Another ball 53 'is controlled in a like manner by the indicia bearing ring 41 rotating between the spacerring 45 and the outer guide 43.

It will be seen that when the indicia bearing rings 4t and il are rotated so as to bring the balls 52 and 53 into alignment-J opposite the slot 45h in the bolt, the position as shown in Fig. 1, the bolt may bewithdrawn axially from the lock. When either or both of the two balls are in any position other than opposite the slot in the boltv then it will be seen that the bolt may not be withdrawn from the lock.

A ratchet mechanism comprising a spring 54 and the balls 55 and 56 located in a slot 45e in the spacer ring 45', the two balls engaging inthe radial grooves 45d and 41d of the indicia bearing rings 45 and 47, is included in the lock for the primary reason of holding the two indicia bearing rings in position when the bolt is withdrawn thus keeping the two balls 52 and 53 constrained within the two slots 48e and 48j of theplunger flange.

The ratchet, however. fullls two further purposes. Should thelock be used under conditions wherein it is subject to vibration the indicia bearing rings will be prevented from rotating and thus possibly freeing the bolt. Further the clicks of the ratchet as the indicia bearing rings are rotated will tend to confuse any effort on the part of any person not. aware of the correct releasing permutation o the lock to release the lock by'rotating each indicia bearing ring in turn and listening for a possible'click as each ball comes opposite the slot in the bolt.

For the purpose of xing any required combination for theloclr the indicia bearing rings 45 and 'lare provided with indicia on their ex ternal periphery so arranged that when any indicium is opposite a mark which may be provided on the external periphery of the spacer ring 45 a corresponding notchv on the internal periphery. off' the indicia bearing ring 45 is opposite the slot 49h in the bol-t. rThese indicia are visible through an aperture 41a in theca'se' 4|; which aperturealso gives .access forV manipulating` the indicia bearing rings, manipulation being assisted by the grooves 46e parallel to the axis on the external periphery of the indicia bearing rings.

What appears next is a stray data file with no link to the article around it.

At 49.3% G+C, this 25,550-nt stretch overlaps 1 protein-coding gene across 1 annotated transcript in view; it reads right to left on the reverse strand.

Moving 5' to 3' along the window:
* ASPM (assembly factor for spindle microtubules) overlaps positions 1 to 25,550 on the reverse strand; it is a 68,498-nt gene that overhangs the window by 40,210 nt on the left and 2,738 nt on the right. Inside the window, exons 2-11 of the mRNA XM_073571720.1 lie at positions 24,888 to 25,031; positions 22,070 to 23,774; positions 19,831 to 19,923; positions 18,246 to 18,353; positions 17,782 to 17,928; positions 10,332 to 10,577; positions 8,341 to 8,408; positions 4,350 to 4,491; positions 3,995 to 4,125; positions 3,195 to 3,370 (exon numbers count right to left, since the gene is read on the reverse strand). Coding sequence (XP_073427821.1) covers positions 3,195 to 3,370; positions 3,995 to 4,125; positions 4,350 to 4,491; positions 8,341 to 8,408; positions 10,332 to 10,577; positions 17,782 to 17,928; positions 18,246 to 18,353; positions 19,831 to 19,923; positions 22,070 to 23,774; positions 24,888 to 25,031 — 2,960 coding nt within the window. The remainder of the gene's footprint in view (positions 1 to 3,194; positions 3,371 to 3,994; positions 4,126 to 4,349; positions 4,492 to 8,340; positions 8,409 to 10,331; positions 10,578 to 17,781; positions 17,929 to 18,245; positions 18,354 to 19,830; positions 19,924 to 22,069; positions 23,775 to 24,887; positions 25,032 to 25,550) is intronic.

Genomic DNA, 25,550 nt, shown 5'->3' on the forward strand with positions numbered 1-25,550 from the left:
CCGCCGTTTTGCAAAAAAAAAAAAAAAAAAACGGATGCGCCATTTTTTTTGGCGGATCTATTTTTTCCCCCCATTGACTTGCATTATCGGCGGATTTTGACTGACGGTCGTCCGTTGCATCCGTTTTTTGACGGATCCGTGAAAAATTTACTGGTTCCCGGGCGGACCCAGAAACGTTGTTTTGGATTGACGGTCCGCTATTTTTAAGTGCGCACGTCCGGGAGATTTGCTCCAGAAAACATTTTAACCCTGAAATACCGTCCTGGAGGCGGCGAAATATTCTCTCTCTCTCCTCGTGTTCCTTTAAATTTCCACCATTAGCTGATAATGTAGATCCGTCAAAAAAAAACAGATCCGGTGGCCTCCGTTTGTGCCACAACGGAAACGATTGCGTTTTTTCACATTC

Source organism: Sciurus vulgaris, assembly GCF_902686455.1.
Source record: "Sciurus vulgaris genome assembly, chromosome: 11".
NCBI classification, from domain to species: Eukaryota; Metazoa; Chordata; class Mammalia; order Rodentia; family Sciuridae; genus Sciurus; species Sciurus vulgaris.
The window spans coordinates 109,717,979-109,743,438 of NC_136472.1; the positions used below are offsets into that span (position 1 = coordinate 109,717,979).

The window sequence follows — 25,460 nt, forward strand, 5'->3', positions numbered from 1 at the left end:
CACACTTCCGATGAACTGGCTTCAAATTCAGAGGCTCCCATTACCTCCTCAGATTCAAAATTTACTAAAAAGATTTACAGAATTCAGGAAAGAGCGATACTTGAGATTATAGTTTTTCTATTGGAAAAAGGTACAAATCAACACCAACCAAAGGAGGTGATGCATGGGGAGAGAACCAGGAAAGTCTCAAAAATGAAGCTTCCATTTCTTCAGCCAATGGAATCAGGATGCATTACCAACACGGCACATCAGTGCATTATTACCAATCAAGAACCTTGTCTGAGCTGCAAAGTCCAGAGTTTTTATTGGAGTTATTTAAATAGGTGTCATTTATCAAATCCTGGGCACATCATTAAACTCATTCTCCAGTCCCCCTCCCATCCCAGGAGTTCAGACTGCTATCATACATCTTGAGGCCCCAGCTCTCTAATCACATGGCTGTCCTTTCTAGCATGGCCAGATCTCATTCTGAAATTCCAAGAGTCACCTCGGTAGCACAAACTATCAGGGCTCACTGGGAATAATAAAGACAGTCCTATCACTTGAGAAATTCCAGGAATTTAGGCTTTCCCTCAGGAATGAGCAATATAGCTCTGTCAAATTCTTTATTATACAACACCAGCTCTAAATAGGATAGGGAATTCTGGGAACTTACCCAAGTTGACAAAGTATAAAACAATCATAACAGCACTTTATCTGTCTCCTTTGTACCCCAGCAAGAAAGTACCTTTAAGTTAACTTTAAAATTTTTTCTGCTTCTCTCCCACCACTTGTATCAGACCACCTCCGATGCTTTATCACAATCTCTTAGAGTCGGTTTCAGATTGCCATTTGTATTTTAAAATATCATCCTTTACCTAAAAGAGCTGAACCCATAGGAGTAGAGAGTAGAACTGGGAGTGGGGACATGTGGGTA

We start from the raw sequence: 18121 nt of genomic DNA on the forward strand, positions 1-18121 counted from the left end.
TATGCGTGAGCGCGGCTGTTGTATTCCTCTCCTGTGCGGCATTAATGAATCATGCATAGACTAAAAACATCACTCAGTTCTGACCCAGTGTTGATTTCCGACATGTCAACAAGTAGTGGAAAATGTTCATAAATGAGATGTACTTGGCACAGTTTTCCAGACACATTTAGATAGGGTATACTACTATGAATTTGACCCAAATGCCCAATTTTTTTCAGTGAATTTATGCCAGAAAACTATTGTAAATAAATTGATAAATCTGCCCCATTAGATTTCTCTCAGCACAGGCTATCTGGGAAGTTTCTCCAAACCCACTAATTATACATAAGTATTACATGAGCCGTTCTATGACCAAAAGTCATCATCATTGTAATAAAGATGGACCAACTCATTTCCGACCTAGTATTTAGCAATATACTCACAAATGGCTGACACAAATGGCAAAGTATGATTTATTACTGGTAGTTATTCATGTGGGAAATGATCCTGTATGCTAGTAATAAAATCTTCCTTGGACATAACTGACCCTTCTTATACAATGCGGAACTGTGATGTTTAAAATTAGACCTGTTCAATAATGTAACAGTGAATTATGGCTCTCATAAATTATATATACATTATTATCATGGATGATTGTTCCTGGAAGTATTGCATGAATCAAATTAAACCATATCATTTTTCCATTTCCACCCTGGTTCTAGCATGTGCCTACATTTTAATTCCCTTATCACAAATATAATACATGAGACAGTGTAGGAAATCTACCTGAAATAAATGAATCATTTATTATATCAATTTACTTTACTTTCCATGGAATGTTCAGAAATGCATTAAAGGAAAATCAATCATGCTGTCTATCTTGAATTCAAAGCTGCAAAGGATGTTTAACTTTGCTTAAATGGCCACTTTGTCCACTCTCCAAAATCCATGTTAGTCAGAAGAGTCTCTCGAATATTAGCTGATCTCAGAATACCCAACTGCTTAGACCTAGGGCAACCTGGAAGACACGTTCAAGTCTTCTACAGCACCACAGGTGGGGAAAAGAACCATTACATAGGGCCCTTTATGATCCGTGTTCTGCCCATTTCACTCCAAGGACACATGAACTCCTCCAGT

An additional locking device is incorporated in this lock as a further precaution against the lock being tampered with and opened by any person not fully .conversant with the mechanism and this device operates in conjunction with the dust cover d4. In order to manipulate the indicia bearing rings the dust cover must be rotated sokthat the gap between the ends 44a and 441) is located over the aperture 41a in the case. When in this position a locking pin 51 operating in a radial bore 45j and a counterbore 45g of the spacer ring is depressed against a light spring S by the dust cap bearing on a shank 51a which is located in a radial bore 4 tb in the case t I. When thus depressed the tip of the locking pin engages a radial bore 49d in the bolt. It will thus be seenl that even if the indicia bearing rings are manipulated to the correct releasing permutation the bolt may not be withdrawn until the dust cap has been closed, i. e. until either of the ends 44a or 54h has passed clear of the shank of the locking pin thus allowing the spring 58 to return the locking pin to its normal position with the tip withdrawn inside the bore 5f of the spacer ring. When the dust cap is again rotated in order to operate the lock the locking pin 51 is automatically depressed as one of the ends Mia or 44h of the dust cap passes over the shank 51a.

In order to alter the releasing permutation of the lock slots 42j and 45h are provided in the front guide and spacer ring respectively.

By depressing the cap 5| against the spring 56 as previously described the plunger i8 will be displaced axially, and if the lock is set at its releasing permutationthe balls 52 and 53, which will be located in the slots 56e and 48j of the plunger, will be carried into the slots 42j and 65h. With the cap 5l held depressed the indicia bearing rings 46 and 41 vmay then be rotated to any desired setting, and on releasing the cap the plunger i8 will be returned to its normal position by the spring 56 and the balls 52 and 5t will be repositioned in different notches in the two indicia bearing rings according to the releasing permutation chosen.

In Fig. 1 the lock is shown in this specific instance as securing the spare wheel of an automobile by the bolt passing through a hole in a bracket 59, which may be attached to the automobile body, and a hole 66 which may be in the wheel disc.

Referring now especially to Figs. 21, 22, 23, 37 and 38 the second lock may be seen to comprise a case generally designated 6l in which are positioned two indicia bearing rings 62 and 66, a spacer ring 64 intermediate the two indicia bearing rings, an end guide 65 which is secured to the case. It will be seen that the two indicia-bearing rings may rotate coaxially in a manner similar to that previously described for the lock shown in Fig. 1 against a ratchet comprising a spring 66 and two balls 61 and 68 located in an axial slot 65a in the spacer ring. The indicia bearing rings have grooves parallel to the axis on their external periphery and are visible through an aperture Gla in the lease. In this lock the spacer ring is provided with a flat 64b which affords easier manipulation of the indicia bearing rings.